WORK IN PROGRESS
2001: Teck Corp. buys out the 50 per cent of Cominco Ltd. it doesn't own for $1.5 billion, forming a new mining behemoth based in Vancouver called Teck Cominco Ltd. Today it's Teck Resources Ltd.– the Cominco name, going back to the turn of the 20th century, is gone–and Canada's largest diversified miner lays claim to the best-performing stock on the S&P/TSX Composite Index since 2009. (Yay, coal!) 2002: Early in his first mandate, former premier Gordon Campbell creates a Crown corporation committed to new ways of building infrastructure called public-private partnerships, or P3s. Partnerships BC becomes ubiquitous in the run-up to the 2010 Winter Games, responsible for steering many major projects, including the Canada Line and the Sea-to-sky Highway expansion, that remain the Olympics' true legacy. 2004: StewartStew Butterfield,Butt with thenthen-wife and businessness partner Caterina Fak Fake, launches photosharsharing website Flickr; a year later, Yahoo Inc. buys it for about US$25 million. Buttbutterfield stays on with Yahoo for a few yyears, dabbles in gaming for a few more, then launches team-messaging app Slack in 2013. Slack's estimated worth today? A paltry US$3.8 billion.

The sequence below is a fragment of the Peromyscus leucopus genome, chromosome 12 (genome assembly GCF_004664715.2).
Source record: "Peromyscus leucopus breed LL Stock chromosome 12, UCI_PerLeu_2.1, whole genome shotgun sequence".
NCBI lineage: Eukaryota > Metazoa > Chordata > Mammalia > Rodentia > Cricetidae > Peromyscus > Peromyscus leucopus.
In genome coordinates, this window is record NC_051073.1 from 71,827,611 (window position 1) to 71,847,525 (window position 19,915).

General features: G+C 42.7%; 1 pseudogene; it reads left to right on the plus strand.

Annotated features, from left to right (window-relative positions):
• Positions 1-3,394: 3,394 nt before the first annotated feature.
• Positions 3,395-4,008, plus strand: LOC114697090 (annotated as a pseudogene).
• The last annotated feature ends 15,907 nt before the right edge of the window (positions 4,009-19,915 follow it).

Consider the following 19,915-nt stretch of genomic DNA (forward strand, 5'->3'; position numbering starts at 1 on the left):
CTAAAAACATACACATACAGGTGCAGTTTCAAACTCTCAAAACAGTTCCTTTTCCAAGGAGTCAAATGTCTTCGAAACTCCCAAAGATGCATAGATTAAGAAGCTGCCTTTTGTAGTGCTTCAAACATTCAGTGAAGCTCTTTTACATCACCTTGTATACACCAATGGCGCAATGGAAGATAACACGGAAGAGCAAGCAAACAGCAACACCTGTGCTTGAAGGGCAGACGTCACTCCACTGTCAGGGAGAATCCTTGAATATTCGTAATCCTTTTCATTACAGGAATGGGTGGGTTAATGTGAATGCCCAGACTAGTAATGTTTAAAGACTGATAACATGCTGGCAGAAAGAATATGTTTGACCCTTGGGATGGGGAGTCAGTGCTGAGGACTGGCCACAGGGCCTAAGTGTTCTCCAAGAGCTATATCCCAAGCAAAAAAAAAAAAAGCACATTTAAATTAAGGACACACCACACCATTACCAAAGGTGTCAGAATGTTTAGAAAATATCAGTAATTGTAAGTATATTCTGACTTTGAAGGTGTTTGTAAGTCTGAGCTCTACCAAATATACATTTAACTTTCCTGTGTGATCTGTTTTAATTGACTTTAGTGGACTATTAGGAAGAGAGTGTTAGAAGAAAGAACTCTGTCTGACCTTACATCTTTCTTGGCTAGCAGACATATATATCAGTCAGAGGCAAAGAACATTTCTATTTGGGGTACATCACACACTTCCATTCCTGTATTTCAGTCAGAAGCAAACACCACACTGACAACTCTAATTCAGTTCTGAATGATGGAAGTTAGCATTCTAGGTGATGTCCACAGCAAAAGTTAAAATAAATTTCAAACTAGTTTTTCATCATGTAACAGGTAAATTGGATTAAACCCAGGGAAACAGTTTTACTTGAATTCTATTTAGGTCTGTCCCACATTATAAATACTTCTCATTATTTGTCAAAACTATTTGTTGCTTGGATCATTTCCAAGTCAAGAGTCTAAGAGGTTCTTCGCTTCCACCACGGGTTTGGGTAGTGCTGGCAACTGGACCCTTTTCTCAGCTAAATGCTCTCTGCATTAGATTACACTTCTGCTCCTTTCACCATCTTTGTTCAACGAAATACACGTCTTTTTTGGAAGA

2008: Online bookseller Abebooks of Victoria is sold to Amazon.com in 2008 for around $100 million. Abebooks was an early Canadian success story in e-commerce and put co-founder Boris Wertz– principal of Vancouver-based Version One Ventures, and one of North America's top early-stage investors–on the map. 2008: Riding the wave of social media, Ryan Holmes launches Hootsuite Media Inc. as a B2B platform for companies to manage their various social channels, from Twitter to Facebook to Linkedin. The Vancouver tech darling now counts 1,000-plus employees and 14 million users worldwide; a much-delayed initial public offering is expected in 2017, with some estimates pegging it at $1 billion (and don't tell Holmes otherwise!). 2008: Citing national security concerns, the Conservative government of Stephen Harper blocks the sale of Macdonald, Dettwiler and Associates Ltd. to U.S. firm Alliant Techsystems Inc. in 2008. Through a series of stealth moves over the next few years, however, Richmond-based MDA– Canada's largest space company–is now American in all but name, with the bulk of employees, including president and CEO Howard Lance, based south of the border.